One hundred and forty-one people from MacKay Presbyterian Church, in Ottawa, served in the First World War. This is an astonishing record, but one that was by no means uncommon in Canada.
Why did these men, their families, and their church enlist in this great war for “justice, truth, and righteousness, and for the Glory of God”? What was the impact of war on the surviving soldiers as they and their families adjusted to a changed world, to permanent injuries and to painful memories?
This study of the experience of one church at war weaves together the stories of soldiers on the battlefields of Europe with those of the families who waited and prayed, enduring privation, fear, loneliness, and grief.
It centres on the 19 men who fell in the war — some as heroes in desperate battles, others with tragic randomness or from illness, several with no known graves — and the widows they left to cope as best they could, the children who grew up without fathers, and the families who mourned their loss even as they took pride in their sacrifice.
Using new methods including on-line research and the tools of genealogical study to bring to life people who did not leave a rich legacy of information on their lives and families, this study of a church at war deepens our understanding of the social history of Canada’s participation in the First World War, and provides a model for research on churches, communities, and institutions.
Table of Contents
Acknowledgements Abbreviations Introduction 1. New Edinburgh 2. MacKay Presbyterian Church 3. A Church at War: 1914-1915 4. Charles Albert Wendt: A German-Canadian Patriot 5. A Church at War: 1916 6. Victor and Theresa Coker: A Good Man, A Christian Woman, and her two sons at the front 7. The Bothwell Family: War Claims Lives and Destroys Families 8. Charles Edward Trotter and the Jackson Family: “lovable disposition and fine character” 9. The Robertson Family: “there is no other woman in Ottawa who has given so gloriously to the cause” 10. Gordon Maynard Porteous: “quite a few homes … will be sad after this” 11. Henry James Mayo: A “Home Boy” Serves His Country 12. A Church at War: 1917 13. The Stalker Family and the Many Faces of Courage 14. The Ryan Family: “who played the game through” 15. Reginald Isambard Brunel: Engineer and Artilleryman 16. The Tubman Family: “conspicuous gallantry and devotion to duty” 17. Erland Dauria Perney: “sorrow which is almost intolerable” 18. A Church at War: 1918 19. John Marshall: A Chauffeur in Egypt 20. Homère Joliat: “a brave soldier, having won the military medal” 21. Irwin Kelly: “Blessed are those that have not seen, and yet have believed” 22. The McKenzie Brothers: service and sacrifice 23. Arthur Frank Hawke and the war against TB 24. 1919: The men come home 25. Aftermath Epilogue Notes Bibliography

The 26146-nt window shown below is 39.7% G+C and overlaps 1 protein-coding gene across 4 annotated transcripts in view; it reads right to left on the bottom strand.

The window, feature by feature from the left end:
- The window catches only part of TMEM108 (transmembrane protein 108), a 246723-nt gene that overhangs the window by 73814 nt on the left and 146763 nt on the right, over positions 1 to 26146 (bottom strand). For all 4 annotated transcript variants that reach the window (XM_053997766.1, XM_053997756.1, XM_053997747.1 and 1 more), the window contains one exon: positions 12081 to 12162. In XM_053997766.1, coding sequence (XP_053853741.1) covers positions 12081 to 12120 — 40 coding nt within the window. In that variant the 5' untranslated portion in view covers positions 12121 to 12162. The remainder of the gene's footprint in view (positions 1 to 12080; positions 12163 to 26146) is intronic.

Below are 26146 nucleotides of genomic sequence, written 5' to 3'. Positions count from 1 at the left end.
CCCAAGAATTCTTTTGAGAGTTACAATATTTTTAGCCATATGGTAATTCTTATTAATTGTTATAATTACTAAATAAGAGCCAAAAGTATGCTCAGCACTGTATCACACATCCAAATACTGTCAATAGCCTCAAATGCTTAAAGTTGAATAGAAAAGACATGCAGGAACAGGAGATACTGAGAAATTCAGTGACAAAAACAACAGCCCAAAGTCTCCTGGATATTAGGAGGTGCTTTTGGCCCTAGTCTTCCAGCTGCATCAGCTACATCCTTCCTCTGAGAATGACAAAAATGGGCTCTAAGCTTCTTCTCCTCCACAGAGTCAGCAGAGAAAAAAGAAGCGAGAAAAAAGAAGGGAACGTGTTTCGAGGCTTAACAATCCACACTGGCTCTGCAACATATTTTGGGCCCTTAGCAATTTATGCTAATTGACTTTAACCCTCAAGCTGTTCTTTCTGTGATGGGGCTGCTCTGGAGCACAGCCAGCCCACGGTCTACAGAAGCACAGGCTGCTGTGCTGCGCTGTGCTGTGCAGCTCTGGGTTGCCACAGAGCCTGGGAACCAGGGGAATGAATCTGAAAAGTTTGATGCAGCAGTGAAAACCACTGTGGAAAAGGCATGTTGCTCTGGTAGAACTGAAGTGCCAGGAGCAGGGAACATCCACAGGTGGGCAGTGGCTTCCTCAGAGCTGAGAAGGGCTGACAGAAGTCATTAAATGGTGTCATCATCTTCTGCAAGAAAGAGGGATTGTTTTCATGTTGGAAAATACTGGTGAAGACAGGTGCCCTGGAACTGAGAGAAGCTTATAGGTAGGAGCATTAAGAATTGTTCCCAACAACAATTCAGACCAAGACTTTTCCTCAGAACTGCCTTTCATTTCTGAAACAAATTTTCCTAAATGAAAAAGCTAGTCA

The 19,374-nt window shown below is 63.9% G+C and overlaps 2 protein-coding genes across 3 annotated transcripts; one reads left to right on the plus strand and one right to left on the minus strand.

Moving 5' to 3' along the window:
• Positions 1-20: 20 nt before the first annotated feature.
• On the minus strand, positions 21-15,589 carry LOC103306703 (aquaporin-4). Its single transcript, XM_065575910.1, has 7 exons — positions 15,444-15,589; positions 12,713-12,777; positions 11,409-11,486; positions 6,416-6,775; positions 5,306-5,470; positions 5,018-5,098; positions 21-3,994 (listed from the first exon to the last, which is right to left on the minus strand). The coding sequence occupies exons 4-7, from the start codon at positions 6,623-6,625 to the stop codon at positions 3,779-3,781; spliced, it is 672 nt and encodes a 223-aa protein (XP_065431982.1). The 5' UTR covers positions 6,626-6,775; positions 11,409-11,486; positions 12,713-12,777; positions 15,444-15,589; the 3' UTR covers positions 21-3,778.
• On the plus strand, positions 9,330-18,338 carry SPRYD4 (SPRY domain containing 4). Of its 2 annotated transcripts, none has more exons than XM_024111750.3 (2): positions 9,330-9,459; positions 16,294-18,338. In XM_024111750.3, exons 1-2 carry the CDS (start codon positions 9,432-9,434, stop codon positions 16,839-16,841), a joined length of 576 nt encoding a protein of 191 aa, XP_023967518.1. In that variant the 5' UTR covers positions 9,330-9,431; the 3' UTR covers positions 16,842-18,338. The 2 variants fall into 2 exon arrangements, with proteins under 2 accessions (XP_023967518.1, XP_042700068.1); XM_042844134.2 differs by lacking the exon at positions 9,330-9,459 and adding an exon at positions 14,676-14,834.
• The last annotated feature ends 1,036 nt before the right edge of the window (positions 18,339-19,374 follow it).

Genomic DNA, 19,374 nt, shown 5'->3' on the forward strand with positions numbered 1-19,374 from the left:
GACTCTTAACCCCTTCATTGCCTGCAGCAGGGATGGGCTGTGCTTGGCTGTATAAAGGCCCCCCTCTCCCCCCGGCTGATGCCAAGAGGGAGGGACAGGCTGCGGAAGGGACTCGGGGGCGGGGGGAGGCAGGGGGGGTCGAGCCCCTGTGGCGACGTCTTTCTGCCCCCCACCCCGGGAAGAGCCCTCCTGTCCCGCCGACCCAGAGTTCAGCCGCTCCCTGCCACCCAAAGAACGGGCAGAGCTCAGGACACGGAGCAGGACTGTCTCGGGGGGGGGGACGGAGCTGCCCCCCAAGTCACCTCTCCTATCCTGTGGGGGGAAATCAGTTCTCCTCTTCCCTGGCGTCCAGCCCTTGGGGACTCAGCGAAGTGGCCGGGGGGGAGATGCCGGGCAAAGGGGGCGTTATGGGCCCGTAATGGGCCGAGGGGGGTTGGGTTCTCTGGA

Alan Bowker was born in Medicine Hat and educated in Winnipeg, Toronto, Chatham (NJ), and Oakville, ON. He holds a BA in history and English and an MA and PhD in Canadian history, all from the University of Toronto. His writings include A Time Such as There Never Was Before: Canada After the Great War, two collections of essays by Stephen Leacock, and essays and articles.
After academic study and a year teaching high school, Bowker joined the Department of External Affairs in 1973. He was posted to Tanzania and Zimbabwe and as High Commissioner to Guyana and Ambassador to Suriname. At headquarters he managed Canada-US economic, environmental, transport, and boundary issues; Canadian participation in the Conference on Security and Co-operation in Europe; Cabinet and Parliamentary Liaison; and Access to Information and Privacy Protection. As Director of International Academic Relations he was responsible for international education policy, Canadian Studies abroad, education marketing, and scholarship and youth exchange programs. For the last three years of his career he was seconded to Royal Military College of Canada where he taught Canadian history, military history, civics, foreign and defence policy, social history, and the history of the Cold War. He retired in 2008.
His academic studies, his teaching experience, and his career in foreign affairs have all reinforced his conviction that Canadians need to know their history if we are to understand who we are and why our experience matters in the world.
He and his wife Carolyn live in Ottawa. They enjoy travel, reading, music, and visits with their two daughters and their families.